Are you working in a purpose-driven way? We intuitively imagine working in a purpose-driven way with a feeling of being completely energized and passionately engaged. We drink-in effortlessly to our work without noticing it, feeling a strong push to stand up every morning highly-motivated, walking around with a great smile, having fun, partnering joyfully with others, and enjoying freedom and autonomy where we put our energy in. Lacking these feelings might be indeed the reason why a lot of people currently resign their high-paid jobs, particularly in large corporations. However, to expect this blossoming side to be the only side of working in a purpose-driven manner might lead to wrong career and hiring decisions.
The truth about working in a purpose-driven way. Living more purposefully means to be radically responsible for your life. And what nobody dares to tell you is that it comes with a lot of sacrifices. Sacrificing the status quo and certainty about current beliefs. It means to courageously take the risk, jumping into the unknown and being driven by continuously doing things better to progress towards a better future. It comes with the willingness to change, letting go of the past, moving out of one’s comfort-zone, and sometimes, even letting go of safe income, status and privileges. It means entering conflicts, overcoming difficulties, and the courage to question oneself and learn from failures and setbacks instead of blaming others. As a result, purpose-driven people seem to have a lot in common with high performance-seeking people.
Purpose-driven people are high performance-driven people. I agree with leadership expert David Burkus that the 4 things he outlines as characteristics of high-performers in his video are the same that purpose-driven people display: 1) They are in constant search of doing things better and becoming better. 2) They play to their strengths. Because they know that’s where they can contribute best and create the most impact. 3) Who they serve is important. They particularly care about who benefits from their work. And 4) They track their progress. Because it’s key for them to become constantly better. In that way, Steve Jobs and Mother Theresa might have had much in common. For others, these qualities can become pretty obsessive, exhausting and difficult to handle. However, while high-performers tend to become unpopular, purpose-driven people seem to get much more sympathy.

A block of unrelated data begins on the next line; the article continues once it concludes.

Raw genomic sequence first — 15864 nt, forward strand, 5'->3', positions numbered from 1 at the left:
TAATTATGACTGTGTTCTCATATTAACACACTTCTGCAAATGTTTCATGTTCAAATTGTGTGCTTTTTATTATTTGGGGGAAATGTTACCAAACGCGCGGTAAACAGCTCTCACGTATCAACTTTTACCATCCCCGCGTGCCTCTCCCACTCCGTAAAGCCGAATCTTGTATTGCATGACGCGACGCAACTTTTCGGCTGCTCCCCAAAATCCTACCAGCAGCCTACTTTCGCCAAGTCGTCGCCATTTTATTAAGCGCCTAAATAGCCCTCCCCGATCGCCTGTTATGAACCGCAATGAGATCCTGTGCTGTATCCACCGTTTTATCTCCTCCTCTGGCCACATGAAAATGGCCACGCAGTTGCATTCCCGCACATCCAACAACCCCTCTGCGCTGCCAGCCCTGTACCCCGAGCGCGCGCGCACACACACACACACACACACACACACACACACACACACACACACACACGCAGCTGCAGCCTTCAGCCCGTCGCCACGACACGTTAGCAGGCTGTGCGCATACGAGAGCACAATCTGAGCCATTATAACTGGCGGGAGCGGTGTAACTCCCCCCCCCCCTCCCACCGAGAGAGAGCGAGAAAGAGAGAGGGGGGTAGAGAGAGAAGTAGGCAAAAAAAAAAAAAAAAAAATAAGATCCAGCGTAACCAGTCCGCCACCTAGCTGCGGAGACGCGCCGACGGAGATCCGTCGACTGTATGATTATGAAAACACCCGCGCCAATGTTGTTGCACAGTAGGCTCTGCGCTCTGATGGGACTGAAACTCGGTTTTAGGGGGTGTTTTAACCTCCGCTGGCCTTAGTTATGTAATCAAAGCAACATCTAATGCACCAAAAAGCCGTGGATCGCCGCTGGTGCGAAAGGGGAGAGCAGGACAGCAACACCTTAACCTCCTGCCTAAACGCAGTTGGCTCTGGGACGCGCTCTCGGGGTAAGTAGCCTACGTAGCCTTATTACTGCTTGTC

The difference makes their “why.” Although purpose-driven people are displaying the same, sometimes challenging high-performing qualities, there is one huge difference. They differ in why they engage in these qualities. And that changes all for their surroundings. Whereas most high-performers engage in order to reach a better career position, purpose-driven people use all their energies to serve a better life for others. With this intention, the 4 high-performing qualities take on a totally different spin: striving to do things better is not to win or lose against others, but to not give up in finding new and better ways to make this world a better place. To play to their strengths is not about feeling entitled to certain tasks but related to focusing on where they can make their greatest impact in serving others. Who they serve is not related to personal advancement but motivated by serving as many people who could benefit from their strengths. And to track progress is not to become the best but to create the most impact and become better in making a positive difference in the lives of others.
Purpose-driven people need purpose-driven surroundings. Purpose-driven people can come across as pretty perfectionistic and never satisfied, e.g. polishing an idea, a product, a wording, or service endlessly or not accepting a “we can’t do anything about it” mentality. It’s about understanding that it is their conviction not their personality that makes them fight uncompromisingly for what serves others best. It’s rooted in their deeply-anchored life mission to contribute to humanity, and the wellbeing and welfare of others. This underlying intention is what the surrounding needs to understand and value. Although we might still recognize purpose-driven people sometimes as tiring as high-performers, we will also recognize how they inspire and encourage us to feel more permission to shine our light to this world - just as they shine theirs.